Whenever the FIFA world cup happens, the city is broadly divided into two camps – one for Brazil and one for Argentina. The traditional Brazil-love got split when the Kolkatan’s witnessed the magic of one Diego Maradona in the 1986 world cup. From that day, there has been a great vocabulary rivalry between the two camps, something rare to be seen in a city which is thousands of miles away from both the countries. There are hero worships of the Ronaldo’s, Ronaldinho’s, Messi’s of the world that surpasses normal expectations. Even the city looks like Buenos Aires or Rio de Janeiro or Sao Paolo whenever one of these teams reaches the knockout stages of any game.
Where in the world you will find around 10,000 people lined up in the streets, in front of the airport at 3 am in the night, just to catch a glimpse of Maradona, Forlan or Messi – who will be just passing by in a car ? For a international friendly between Argentina and Venezuela, the city is gripped with so much excitement that even in offices, people are coming wearing the Argentina colours !
This madness, this passion, this fan following for the game of football in a country where cricket rules is quite unique. This love for the beautiful game is quite remarkable specially when there is no success for years from India’s international team.
Hope one day this passion will help the city to host a World Cup final – that day, I can guarantee, all records for maximum fan following will break. Long live the passion ! As quoted in a famous Bengali film song, “Bangali’r sera khela football” – let this love relationship continue forever !
I hereby attempt to compare the changing face of two popular sports (at least for many Indians) – Cricket and Soccer. I tend to compare the current state of matters in the respective World Cups with the versions that I watched in the late 80’s and try to conclude whether the evolution of the game has become exciting for the new generation or has taken a step back.
First comes Cricket, of course – how can go for anything else being an Indian :-)
The current rules and regulations have made the game ‘exciting’ for a generation who did not have the chance to watch the same version in the late 80’s. The field restrictions, introduction of power-plays, the restriction of one-bouncer-per-over, etc etc have forced teams to become more aggressive in batting. The bowlers may cry their voice hoarse – but net-net, the game has turned over to more exciting times. In the late 80’s, if a team used to score at a rate of 3.5 without losing any wicket, we used to say “wow”. Nowadays, anything less than 6.0 runs per over in the initial 10-12 overs is looked upon as a crime. Earlier, a score of 230-240 in 50 overs was looked upon as a fighting and even winning total. But if you think that by making the same total in today’s game, you will win a match, then I would suggest to take a walk ! Earlier, we had to count how many Indian’s could actually hit a sixer – we were left with limited names like Srikkanth, Shastri, Kapil. Now-a-days, we have to count how many cannot hit a six – and the number would be limited to only 2 – 3 players. Hence, the game has taken a step forward making it more exciting.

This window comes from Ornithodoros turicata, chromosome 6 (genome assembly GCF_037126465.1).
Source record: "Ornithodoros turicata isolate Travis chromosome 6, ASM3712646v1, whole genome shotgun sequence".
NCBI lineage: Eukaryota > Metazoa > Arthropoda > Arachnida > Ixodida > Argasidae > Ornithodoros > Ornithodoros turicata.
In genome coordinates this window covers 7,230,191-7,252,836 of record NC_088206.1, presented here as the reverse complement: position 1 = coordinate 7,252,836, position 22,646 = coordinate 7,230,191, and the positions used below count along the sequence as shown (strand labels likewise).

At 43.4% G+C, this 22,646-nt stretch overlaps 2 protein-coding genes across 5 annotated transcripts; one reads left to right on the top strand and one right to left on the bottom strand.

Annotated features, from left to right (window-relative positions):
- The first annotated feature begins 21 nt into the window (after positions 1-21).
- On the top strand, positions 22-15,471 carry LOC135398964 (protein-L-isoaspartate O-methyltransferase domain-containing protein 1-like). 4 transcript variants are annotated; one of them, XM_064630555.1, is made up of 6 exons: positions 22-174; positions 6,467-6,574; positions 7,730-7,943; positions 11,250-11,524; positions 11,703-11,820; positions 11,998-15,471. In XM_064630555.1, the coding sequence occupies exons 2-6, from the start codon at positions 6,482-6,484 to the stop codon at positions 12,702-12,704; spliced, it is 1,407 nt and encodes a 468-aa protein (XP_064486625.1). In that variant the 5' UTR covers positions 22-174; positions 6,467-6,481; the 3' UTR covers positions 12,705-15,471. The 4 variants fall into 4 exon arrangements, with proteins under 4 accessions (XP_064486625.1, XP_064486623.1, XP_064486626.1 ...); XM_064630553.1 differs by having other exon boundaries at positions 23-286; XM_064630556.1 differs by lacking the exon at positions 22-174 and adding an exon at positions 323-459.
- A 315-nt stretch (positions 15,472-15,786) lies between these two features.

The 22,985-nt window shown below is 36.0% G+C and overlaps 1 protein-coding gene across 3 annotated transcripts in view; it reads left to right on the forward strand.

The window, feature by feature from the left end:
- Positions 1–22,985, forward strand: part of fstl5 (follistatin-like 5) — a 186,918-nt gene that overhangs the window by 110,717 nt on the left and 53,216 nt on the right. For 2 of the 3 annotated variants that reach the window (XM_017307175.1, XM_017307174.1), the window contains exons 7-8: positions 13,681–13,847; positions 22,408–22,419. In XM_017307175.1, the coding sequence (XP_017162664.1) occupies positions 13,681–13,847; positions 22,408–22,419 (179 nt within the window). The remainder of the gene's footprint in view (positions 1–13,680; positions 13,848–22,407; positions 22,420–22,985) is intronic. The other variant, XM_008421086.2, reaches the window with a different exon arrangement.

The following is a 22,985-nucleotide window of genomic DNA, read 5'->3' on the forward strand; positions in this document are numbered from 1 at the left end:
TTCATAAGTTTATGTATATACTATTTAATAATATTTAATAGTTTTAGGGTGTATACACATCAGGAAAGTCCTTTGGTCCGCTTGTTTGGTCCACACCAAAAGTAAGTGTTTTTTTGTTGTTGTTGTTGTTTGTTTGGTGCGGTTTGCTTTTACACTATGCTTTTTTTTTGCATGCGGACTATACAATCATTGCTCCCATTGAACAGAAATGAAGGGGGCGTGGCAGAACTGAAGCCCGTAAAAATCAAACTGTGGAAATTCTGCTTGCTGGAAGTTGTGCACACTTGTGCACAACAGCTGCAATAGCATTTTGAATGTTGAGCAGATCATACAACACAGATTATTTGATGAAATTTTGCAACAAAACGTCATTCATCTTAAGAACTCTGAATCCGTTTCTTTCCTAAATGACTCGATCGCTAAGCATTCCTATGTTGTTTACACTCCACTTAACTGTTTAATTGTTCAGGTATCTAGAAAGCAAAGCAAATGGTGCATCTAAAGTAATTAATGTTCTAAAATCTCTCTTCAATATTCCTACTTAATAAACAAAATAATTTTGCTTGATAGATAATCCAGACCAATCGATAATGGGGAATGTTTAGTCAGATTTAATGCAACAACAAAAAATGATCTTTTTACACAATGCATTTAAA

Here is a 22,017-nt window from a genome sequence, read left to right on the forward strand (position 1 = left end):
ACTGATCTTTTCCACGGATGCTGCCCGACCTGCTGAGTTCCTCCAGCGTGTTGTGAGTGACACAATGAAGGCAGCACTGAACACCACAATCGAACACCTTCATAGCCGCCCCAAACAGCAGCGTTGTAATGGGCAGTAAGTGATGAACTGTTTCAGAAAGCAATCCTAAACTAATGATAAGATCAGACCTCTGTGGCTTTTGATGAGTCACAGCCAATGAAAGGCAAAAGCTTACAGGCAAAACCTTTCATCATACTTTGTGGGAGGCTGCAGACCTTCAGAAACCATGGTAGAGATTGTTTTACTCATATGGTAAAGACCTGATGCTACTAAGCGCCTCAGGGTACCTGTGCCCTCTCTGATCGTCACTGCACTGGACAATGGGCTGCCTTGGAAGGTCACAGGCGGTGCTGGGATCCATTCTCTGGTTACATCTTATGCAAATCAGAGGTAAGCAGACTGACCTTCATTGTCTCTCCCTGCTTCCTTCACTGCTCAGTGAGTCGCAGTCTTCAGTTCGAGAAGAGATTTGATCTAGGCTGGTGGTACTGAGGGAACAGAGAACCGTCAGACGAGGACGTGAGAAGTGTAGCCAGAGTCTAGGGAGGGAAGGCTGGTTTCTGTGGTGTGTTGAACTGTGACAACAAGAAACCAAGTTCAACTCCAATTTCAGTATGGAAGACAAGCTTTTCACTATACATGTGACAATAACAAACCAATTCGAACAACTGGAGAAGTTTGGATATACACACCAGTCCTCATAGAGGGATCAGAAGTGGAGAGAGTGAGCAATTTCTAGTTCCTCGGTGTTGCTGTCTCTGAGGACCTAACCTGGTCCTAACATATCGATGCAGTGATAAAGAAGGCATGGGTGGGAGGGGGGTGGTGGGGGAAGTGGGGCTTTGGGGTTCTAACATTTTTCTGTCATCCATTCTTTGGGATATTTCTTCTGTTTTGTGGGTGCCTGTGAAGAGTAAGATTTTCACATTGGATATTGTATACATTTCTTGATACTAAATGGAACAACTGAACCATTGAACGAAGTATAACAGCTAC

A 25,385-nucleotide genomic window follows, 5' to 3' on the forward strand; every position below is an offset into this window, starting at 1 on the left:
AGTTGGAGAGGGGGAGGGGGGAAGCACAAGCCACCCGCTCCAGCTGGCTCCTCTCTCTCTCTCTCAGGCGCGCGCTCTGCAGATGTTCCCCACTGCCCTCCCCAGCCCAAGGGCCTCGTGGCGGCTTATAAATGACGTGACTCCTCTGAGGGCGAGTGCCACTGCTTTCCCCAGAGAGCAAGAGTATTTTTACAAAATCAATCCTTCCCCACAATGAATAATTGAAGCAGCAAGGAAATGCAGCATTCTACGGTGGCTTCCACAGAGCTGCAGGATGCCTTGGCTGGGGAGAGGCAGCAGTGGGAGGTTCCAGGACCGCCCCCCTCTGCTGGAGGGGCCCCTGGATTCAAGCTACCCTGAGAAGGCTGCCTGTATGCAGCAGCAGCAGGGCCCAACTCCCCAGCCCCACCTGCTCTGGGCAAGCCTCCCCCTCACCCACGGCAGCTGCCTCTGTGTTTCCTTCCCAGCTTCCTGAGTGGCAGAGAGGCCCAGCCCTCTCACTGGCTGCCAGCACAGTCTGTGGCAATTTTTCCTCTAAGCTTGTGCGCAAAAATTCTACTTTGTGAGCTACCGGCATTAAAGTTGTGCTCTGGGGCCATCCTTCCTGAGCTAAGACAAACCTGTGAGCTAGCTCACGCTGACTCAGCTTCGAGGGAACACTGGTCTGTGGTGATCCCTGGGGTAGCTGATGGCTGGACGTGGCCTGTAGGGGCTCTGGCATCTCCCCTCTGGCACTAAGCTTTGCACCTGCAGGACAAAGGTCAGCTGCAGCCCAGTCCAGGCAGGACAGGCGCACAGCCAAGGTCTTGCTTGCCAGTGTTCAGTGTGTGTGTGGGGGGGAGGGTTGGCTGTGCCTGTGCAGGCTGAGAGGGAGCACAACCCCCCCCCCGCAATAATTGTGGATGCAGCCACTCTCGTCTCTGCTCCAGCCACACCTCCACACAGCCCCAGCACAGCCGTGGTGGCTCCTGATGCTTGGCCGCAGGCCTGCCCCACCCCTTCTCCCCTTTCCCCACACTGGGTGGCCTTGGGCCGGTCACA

Now comes Soccer …….
We grew up with the mesmerisation of Samba football by Brazil, the great flow of Kempes, Ardilles and Maradona’s, the clinical striking by the Rossi’s, Linekar’s of the world. The music called soccer was very much visible when we saw the Socrates, Zico’s, Platini’s of the world gliding through the football pitch and either scoring goals or making way for others to score. The football was great – a typical end-to-end stuff with lots of attacking moves, great skills and overall a fantastic flow to watch from basically any team in the world cups. But if you see the general nature of the game in current world cups – it’s more strategy, more ‘defense-first’ approach and coaches think how you can stop the flow of the opponents instead of concentrating on generating the flow themselves. Gone are the days when you could see personal flair and grace, gone are the days when even you could see fantastic free-kicks – that itself has become almost extinct (and of course, the players, coaches blame the ball for that !!). If you see the last 2-3 world cups, the quality of soccer has changed to more defense, more stress on counter-attacks (rather than normal attacks), more crowding of the midfield, more players of the definition “defensive mid-field” or “blockers” have come to the arena. Apart from perhaps Barcelona Football Club, rarely I have seen flowing, passing football at an international arena – be it from Brazil, Argentina or from Holland, Germany, Italy. To me, I think football has evolved (rightfully or wrong-fully) in a “negative” direction wherein the game have not increased its excitement, but gained more in the tactics of “stop the opponents at any cost” instead of “lets outplay our opponents”. That is why even the current Copa America 2011 (which is currently in its group league stages) have 17 goals in 11-12 matches (if I remember correctly). This itself reflects in which direction football is moving forward …..
I know many of you will not like the above analysis, but as always, I am ready for a healthy, passionate debate :-)